5.2.1 Top Left Panel: A Visual Summary Of Evaluations

In the top left 'Evaluations' panel, users add or remove evaluations to visualize by providing URLs (the URLs link to their existing database APIs). Users assign a name to the evaluation, or the system automatically names the evaluation based on the solver. We represent each set as a colored vertical bar, where the color indicates the overall accuracy (dark green represents high accuracy). The maximum height of the bars corresponds to the highest number of questions loaded to the tool, and the height of the individual bars are proportional to the number of questions in each evaluation (labeled in text under the bars). When hovering over the bar, a tooltip pops up to show the exact accuracy.

These bars provide a visual summary for evaluations, and are updated when the user interacts with the tool. When a user filters a set of questions, a partial bar appears reflecting this filtering action. The color of the partial bar represents the accuracy for the filtered set of questions. If the number of questions varies across evaluations, the system automatically filters the subset of questions that all evaluations contain.

Design choices Although color is not the best choice for encoding quantitative values such as accuracy, it is a visual attribute supported by human pre-attentive processing [28] . In addition, since length is a recommended visual attribute for showing quantitative data [16] , we use it to encode the number of questions. The two design choices are also used in the 'Question Space Angles' panel.

5.2.2 Top Right Panel: Question Space Angles

The Question Space Angles panel on the top right supports prismatic analysis as a metaphorical representation of the question space. Each box on the panel represents an angle (an fi ∈ F) and its categories (Ci), and each category is represented by a horizontal slice. The height of a slice corresponds to the number of questions (Mnum) in this category, where the height of an entire angle box corresponds to the number of visible questions (i.e., all questions or remaining questions after filtering). For simplicity, hereafter we directly use 'angles' to refer to these boxes, and 'categories' to refer to the horizontal slices. Fig. 1 , as the tool is loaded with three evaluations, each category has three segments. The order of the segments follows the order in the 'Evaluations' panel. The color of each segment reflects the accuracy (Macc) of the solver in an evaluation on the questions within the category.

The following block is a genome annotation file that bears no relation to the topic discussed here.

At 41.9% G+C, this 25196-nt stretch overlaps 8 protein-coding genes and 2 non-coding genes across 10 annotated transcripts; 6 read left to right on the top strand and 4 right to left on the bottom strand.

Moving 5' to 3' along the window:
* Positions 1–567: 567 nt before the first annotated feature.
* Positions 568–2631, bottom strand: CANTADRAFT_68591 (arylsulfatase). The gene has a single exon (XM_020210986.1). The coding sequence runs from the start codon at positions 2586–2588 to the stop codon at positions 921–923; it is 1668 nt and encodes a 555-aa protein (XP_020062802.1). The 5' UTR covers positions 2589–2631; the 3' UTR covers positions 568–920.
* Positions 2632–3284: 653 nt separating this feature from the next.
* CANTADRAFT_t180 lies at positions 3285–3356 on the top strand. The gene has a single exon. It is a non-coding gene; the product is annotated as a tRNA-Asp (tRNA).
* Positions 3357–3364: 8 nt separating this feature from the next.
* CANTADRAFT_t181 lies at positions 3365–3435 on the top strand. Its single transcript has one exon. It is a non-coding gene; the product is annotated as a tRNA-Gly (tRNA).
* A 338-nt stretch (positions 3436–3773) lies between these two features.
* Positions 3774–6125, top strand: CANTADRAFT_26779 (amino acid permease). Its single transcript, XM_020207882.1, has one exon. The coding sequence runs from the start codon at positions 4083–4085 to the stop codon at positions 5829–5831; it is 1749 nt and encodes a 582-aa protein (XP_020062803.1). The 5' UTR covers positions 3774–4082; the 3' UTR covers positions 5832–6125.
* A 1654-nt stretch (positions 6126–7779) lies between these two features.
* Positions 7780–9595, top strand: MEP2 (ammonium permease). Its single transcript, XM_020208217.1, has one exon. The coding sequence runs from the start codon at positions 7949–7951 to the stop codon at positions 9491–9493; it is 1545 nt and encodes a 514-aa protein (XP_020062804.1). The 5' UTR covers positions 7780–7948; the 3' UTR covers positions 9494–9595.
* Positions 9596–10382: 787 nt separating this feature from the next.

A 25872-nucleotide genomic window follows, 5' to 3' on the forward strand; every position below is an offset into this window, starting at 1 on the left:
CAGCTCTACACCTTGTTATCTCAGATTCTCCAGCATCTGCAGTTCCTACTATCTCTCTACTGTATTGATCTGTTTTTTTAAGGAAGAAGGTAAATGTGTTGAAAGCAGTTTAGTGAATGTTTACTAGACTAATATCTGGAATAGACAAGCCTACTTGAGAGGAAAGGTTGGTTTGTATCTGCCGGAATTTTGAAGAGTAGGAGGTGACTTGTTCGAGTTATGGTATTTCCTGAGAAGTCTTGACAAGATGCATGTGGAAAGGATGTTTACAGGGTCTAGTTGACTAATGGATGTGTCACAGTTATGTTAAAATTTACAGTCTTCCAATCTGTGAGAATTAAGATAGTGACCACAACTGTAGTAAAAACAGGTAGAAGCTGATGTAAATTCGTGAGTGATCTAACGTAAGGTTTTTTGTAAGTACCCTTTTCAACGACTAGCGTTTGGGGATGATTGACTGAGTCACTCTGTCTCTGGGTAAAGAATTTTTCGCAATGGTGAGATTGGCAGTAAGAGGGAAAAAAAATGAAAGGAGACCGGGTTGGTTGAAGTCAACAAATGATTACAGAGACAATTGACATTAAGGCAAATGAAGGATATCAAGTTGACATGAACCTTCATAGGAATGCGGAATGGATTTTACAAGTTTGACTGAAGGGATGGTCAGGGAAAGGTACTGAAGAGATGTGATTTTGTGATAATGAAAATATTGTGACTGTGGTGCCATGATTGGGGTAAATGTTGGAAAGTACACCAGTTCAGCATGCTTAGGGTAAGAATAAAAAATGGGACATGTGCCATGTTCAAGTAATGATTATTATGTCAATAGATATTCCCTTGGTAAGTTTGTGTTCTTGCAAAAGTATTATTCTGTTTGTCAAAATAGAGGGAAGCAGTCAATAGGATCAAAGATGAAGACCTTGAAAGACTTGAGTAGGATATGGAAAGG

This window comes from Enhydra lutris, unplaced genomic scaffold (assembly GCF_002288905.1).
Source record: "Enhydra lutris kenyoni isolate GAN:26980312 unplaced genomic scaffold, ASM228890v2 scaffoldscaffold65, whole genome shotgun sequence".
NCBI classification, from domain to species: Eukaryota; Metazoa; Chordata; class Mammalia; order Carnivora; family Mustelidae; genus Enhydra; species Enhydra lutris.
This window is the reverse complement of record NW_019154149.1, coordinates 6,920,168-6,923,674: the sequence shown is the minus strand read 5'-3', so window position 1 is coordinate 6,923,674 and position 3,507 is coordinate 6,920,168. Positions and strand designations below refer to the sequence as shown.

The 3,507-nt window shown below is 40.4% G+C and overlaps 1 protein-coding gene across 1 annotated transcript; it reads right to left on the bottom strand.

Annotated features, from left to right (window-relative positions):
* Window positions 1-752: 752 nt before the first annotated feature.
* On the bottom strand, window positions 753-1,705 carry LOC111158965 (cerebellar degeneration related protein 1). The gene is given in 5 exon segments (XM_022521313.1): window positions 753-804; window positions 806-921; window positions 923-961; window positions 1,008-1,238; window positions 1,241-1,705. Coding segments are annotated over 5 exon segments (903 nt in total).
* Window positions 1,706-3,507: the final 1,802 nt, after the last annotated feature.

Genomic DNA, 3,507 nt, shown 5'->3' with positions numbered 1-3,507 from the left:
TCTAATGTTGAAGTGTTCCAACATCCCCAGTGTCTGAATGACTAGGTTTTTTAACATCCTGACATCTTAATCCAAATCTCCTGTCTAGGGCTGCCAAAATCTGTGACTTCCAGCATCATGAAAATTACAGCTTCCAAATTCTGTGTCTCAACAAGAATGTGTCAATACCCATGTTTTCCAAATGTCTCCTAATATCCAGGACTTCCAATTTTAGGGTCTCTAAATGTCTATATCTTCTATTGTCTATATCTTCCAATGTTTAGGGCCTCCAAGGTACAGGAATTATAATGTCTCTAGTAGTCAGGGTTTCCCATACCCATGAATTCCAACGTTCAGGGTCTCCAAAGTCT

When the user clicks a category within an angle, a filtering action is triggered, and all angles are updated based on the remaining questions. When users hover over a category, a tooltip appears (Fig. 3) , providing detailed information such as the number of questions in the category, the number of correctly-answered questions in each evaluation, and the corresponding accuracy. When users seek to filter more than one category, they use the filter box shown in Fig. 4A . If a filter is applied to an angle, the filter icon on its header turns white. The 'Active Filters' panel on the left lists the currently applied filters.

Figure 3: The design of an angle. The header shows the name of the angle. Each slice is a category within the angle, and its height corresponds to the number of questions in the category. The vertical segments represent evaluations, and the colors indicate how accurate the solver in the evaluation is on the questions in the category. When hovering over a category, a tooltip appears, providing detailed numbers.
Figure 4: (A) The filter box of the ‘topics’ angle. The user can filter on more than one category using the check boxes on the left. The categories are sorted with respect to the number of questions. (B) The panel shows the details of the solvers’ answers to a question. By unfolding the ‘outputs’, users examine a solver’s intermediate outputs for an choice.

Categories within an angle are sorted with respect to variances in accuracy (Mvar) across evaluations (i.e., the first category on the top has the highest variance across evaluations). In the filter box, however, we sort the categories with respect to the number of questions (Mnum). As we have observed cases in which both the order of Mnum and Mvar can be useful, we use different ordering mechanisms as a quick way to provide the two types of information without re-ordering. Design choices We chose to use a box to represent an angle and show all angles in parallel to reflect challenge C2 and design rationales R6 and R7. Such a design enables the easy adding and removing of angles, as well as changing their order. In addition, putting evaluations as segments next to each other greatly facilitates comparisons between evaluations and reflects challenge C1. We easily scale up to nine evaluations (R7). In addition, we chose to use orders to encode Mvar. Although Mvar is a quantitative variable, the exact values and the difference between values are not critical for analysis. Therefore, we assign a ordinal encoding to the variable. We also use orders to show Mnum. This is an additional encoding to the height encoding for this variable, which is suitable for ordinal encoding. Table The 'Question Table' panel at the bottom provides finer-grain details of solver evaluations. By default, this panel is collapsed. Every row in the table corresponds to a question and solvers' answers in the evaluations. The first column enables users to 'bookmark' (or 'star') questions, which can then be viewed as the bookmarked questions in the 'Starred' tab. The second and following columns of the table show the solvers' choices and confidence scores in each evaluation. The order of the evaluations is consistent with both the order in the 'Evaluations' panel as well as that in the categories.